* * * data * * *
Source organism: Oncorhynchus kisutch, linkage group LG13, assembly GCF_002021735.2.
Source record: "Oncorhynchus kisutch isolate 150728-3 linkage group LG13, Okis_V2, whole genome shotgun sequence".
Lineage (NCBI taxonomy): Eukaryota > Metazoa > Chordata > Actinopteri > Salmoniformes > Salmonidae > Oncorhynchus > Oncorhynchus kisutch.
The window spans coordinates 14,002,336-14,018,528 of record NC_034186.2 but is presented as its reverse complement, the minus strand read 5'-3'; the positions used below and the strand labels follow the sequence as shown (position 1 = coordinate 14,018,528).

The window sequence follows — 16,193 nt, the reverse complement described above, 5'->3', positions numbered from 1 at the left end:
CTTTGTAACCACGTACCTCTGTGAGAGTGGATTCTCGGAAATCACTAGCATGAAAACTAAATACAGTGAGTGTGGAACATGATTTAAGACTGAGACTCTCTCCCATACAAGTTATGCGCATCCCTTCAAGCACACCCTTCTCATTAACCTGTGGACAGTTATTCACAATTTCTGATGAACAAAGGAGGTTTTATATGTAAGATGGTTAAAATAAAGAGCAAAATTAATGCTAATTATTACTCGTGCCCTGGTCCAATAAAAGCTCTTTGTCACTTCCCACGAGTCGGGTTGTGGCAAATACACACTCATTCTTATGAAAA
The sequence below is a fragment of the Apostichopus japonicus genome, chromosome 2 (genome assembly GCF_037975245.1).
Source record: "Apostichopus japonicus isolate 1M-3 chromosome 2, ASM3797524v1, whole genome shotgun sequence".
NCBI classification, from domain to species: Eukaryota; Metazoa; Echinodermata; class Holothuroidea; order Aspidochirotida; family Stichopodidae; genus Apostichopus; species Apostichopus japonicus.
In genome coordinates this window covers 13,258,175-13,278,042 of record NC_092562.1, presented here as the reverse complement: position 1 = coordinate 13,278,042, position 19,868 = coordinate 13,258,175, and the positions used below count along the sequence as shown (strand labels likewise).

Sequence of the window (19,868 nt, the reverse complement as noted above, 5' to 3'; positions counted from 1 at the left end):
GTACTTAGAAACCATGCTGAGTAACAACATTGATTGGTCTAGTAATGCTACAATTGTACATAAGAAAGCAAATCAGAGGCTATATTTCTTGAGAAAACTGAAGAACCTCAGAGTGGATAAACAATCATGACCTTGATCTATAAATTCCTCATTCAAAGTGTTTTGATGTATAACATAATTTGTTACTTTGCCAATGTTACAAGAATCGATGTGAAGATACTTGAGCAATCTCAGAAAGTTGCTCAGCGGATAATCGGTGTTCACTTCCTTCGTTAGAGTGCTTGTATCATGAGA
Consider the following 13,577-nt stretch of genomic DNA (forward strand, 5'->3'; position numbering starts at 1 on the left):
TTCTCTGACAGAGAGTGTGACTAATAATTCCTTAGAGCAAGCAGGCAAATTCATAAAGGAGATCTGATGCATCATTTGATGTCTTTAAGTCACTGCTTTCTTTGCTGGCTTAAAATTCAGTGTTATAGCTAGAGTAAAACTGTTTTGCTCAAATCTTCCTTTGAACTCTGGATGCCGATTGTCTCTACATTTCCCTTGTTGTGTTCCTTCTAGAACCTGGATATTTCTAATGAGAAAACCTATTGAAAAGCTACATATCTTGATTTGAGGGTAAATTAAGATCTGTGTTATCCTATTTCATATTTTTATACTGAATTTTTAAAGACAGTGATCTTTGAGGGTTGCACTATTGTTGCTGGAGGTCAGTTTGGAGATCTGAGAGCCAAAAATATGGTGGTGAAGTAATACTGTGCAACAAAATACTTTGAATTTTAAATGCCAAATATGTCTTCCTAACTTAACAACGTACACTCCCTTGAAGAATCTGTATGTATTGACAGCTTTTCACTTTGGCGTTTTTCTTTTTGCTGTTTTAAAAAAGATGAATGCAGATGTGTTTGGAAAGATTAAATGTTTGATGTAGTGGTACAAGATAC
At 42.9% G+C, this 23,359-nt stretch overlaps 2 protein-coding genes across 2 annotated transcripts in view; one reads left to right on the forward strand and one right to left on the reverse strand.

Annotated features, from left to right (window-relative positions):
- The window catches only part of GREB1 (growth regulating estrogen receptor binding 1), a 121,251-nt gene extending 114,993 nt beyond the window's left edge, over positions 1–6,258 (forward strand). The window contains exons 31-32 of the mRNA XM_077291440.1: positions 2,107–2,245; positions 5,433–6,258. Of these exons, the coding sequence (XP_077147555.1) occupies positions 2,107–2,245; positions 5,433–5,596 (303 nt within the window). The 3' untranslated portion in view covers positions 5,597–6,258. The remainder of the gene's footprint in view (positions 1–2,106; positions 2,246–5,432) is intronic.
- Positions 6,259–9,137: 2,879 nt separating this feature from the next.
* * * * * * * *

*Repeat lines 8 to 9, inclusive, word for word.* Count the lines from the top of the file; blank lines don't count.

Source record: "Apostichopus japonicus isolate 1M-3 chromosome 2, ASM3797524v1, whole genome shotgun sequence".
NCBI classification, from domain to species: Eukaryota; Metazoa; Echinodermata; class Holothuroidea; order Aspidochirotida; family Stichopodidae; genus Apostichopus; species Apostichopus japonicus.